I often talk about the extreme portions of Orthodox Jewry. Sometimes about the left and sometimes about the right. Unfortunately the left has gone too far in some areas making their legitimacy as an Orthodox movement questionable. And while the right has not gone too far to make their Orthodoxy questionable, I often feel more of a kinship with the left than I do with the right.
Orthodoxy as I have always said is primarily defined by 2 things: Adherence to Halacha and the belief in the Torah narrative that the events at Sinai actually happened. While the left accepts the former, it allows questioning of the latter. The right on the other hand accepts both Halacha and the Torah narrative with respect to Sinai actually happened. And yet some of what they say and do makes me - and many other Orthodox Jews - run as far away from them as we can.
This might seem counter-intuitive. But if one factors interactions with fellow Jews that are not part of their ‘club’ (Bein Adam L’Chavero); interactions with non Jews (being an Or LaGoyim – a light unto the nations); the extremes of Tznius (modesty) causing them to force their views on others - one might understand why many of us feel that way.
The increased enforcement of Tznius standards by right wing extremists in religiously multi cultural cities like Bet Shemesh is a case in point. Let us not forget the incident of a few years ago where certain citizens of Bet Shemesh taunted a 7 year old girl from a Religious Zionist family calling her a whore because she did not measure up to their modesty standards. Or the harassment of a book store owner in Meah Shearim for refusing to carry modesty signs in his window. Or the torching a few years ago of a clothing store in the nearby Geula because they sold women’s clothing that did not meet their modesty standards.
These may have been criminal vigilantes that had no sanction from their rabbinic leadership to do what they did. But there is not a question in my mind that their actions were based on the modesty values of their extremist community.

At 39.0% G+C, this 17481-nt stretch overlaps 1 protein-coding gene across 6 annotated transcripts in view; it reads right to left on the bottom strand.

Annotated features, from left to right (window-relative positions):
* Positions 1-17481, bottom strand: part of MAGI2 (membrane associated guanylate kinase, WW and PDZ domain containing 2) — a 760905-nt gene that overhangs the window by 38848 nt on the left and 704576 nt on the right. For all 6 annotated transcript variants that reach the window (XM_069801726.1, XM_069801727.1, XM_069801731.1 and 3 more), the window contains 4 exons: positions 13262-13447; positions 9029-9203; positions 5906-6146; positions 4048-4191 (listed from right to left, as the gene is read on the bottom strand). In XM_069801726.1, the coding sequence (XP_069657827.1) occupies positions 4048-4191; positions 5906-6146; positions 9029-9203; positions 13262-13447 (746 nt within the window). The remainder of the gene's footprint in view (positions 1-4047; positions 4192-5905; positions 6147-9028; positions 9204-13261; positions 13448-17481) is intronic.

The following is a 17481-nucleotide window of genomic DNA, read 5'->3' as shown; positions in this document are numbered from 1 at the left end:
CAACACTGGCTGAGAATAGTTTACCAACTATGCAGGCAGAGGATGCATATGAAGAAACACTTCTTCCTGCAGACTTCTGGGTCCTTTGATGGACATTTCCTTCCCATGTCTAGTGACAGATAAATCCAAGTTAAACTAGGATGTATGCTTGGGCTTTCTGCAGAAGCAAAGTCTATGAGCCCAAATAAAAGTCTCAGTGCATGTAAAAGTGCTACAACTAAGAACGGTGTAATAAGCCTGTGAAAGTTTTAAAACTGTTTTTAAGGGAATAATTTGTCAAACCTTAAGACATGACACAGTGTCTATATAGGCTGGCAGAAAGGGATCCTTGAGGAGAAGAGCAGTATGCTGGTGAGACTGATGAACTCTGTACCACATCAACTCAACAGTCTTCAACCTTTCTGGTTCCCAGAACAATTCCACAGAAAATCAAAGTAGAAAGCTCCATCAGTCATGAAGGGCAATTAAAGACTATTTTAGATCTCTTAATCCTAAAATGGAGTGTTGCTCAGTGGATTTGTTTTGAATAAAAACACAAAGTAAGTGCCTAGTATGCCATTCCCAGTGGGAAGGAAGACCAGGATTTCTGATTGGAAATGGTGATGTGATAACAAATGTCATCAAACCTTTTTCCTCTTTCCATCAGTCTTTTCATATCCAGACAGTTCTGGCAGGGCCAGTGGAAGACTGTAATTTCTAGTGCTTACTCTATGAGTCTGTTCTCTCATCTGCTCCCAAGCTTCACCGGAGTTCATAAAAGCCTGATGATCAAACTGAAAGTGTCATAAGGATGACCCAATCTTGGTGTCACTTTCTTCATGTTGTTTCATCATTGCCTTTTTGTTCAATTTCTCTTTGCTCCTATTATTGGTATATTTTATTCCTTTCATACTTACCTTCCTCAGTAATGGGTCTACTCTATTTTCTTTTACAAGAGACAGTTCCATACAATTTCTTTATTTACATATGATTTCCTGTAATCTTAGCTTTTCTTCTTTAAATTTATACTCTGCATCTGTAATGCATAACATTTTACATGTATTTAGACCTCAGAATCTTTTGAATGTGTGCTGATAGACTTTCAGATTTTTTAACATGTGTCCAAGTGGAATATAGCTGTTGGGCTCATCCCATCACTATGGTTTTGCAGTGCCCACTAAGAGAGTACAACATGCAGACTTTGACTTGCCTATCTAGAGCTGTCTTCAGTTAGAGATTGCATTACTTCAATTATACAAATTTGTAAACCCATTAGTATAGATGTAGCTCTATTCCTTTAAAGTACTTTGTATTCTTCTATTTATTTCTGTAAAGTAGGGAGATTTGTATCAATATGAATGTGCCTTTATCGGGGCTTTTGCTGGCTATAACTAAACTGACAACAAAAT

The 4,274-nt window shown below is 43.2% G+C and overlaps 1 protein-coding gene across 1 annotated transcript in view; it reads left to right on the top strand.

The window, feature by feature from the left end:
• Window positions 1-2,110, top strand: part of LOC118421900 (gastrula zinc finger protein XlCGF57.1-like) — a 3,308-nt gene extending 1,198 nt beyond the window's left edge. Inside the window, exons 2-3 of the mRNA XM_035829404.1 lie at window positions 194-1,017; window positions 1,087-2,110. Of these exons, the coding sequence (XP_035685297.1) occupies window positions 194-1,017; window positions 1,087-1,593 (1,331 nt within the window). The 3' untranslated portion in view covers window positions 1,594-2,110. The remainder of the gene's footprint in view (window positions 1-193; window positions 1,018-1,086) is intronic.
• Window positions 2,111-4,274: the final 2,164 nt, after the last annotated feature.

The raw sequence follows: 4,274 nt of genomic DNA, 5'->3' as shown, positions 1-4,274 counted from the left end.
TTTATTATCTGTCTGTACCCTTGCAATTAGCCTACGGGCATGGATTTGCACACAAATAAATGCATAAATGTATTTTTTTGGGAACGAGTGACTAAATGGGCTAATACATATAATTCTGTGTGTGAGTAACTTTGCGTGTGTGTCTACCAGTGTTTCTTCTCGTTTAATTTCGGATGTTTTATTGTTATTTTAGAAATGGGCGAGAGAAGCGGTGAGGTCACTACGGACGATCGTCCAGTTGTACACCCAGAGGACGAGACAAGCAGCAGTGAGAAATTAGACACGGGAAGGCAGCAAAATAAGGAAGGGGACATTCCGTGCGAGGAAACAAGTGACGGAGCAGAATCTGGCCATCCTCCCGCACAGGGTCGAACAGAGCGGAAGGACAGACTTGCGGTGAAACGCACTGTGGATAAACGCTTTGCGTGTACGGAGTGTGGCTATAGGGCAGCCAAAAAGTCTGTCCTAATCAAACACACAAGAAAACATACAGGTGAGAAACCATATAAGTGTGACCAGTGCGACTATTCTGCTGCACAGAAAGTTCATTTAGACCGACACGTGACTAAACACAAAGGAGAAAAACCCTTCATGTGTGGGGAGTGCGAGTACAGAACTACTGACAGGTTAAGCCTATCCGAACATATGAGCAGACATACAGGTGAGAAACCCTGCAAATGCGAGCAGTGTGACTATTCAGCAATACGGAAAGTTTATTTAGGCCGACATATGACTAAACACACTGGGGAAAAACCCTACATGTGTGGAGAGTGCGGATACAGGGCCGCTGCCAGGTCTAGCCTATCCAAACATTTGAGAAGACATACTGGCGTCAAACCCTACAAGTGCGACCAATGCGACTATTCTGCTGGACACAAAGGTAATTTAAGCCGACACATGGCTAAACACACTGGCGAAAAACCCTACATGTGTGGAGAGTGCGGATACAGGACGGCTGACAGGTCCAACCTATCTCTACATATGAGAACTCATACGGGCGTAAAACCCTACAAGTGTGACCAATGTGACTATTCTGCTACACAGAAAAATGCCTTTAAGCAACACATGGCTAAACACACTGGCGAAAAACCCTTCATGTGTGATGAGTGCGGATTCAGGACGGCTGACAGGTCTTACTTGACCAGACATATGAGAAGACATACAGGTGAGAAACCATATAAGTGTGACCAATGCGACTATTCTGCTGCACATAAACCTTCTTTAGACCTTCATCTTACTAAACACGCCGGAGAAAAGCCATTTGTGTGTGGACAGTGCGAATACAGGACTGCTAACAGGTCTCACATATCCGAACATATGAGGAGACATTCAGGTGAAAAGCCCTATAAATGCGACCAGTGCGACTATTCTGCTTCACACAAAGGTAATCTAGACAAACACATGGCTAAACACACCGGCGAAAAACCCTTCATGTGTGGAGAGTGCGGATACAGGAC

Recently they had come out with a bunch of rules about what is and isn’t permitted to be advertised. Images of even a Shaitel (wig) or women’s shoes are now considered immodest. A women’s health clinic in Bet Shemesh had the word the word Isha (women) spray painted. A recent ad for Purim costumes for children featured pictures of boys in costumes and girls costumes sans girls. Some of the bolder business people did put girls in their ads for Purim, but blurred out their faces.
This is nothing new. Extremists on the right have been eliminating pictures of women altogether no matter how modestly they are dressed. One might recall the now infamous redaction of former Secretary of State Hillary Clinton from a photo of Obama administration officials viewing the assassination of Bin Laden. This kind of thing keeps happening. And mainstream Charedi publications have decided to honor those standards – no in order doubt to increase their circulation among that demographic.
How this affects a young girl growing up in that world cannot be positive. They are taught that men see them only as sex objects. That is the sum and substance of their existence. As such they may never be seen in any form. They are to avoid being in public as much as possible. And if they must. They are to play down their sexuality to the point of being shapeless and skinless. So fully well have they taught this modesty lesson that it should be no surprise that Burkas are now being worn by some women.
This is not a group that I would in any way want to be a part of. On the other hand they seem to feel that their ways are the only Torah true ways.
I am happy to report that a group of non extremists have taken it upon themselves to counter this trend. They have come up with a poster that shows a young girl asking her Charedi mother the following question: ‘Mommy, why did they erase the little girl’s face?’
There is no blurred out face in this poster. And I assume it is being put up all over Bet Shemesh.
But I am worried. It is not beneath any of the extremists to deface or tear down those ads. And because they are ‘true believers’ who think that what they are doing – they do for God, they will not compromise. For them it is a war they are fighting for God. You don’t comprise when you are fighting for God.
I’m sorry. This is not the Judaism of our forefathers. This is not the way religious Jewry behaved even a century ago. It is the way extremists who are isolated from the rest of the world behave. The values they are taught do not have any counter- balance. All they see is their own world. A world that to me – despite their observance of Halacha and belief in the Torah, I want nothing to do with. I only wish that the moderate Charedi world would stop catering to them!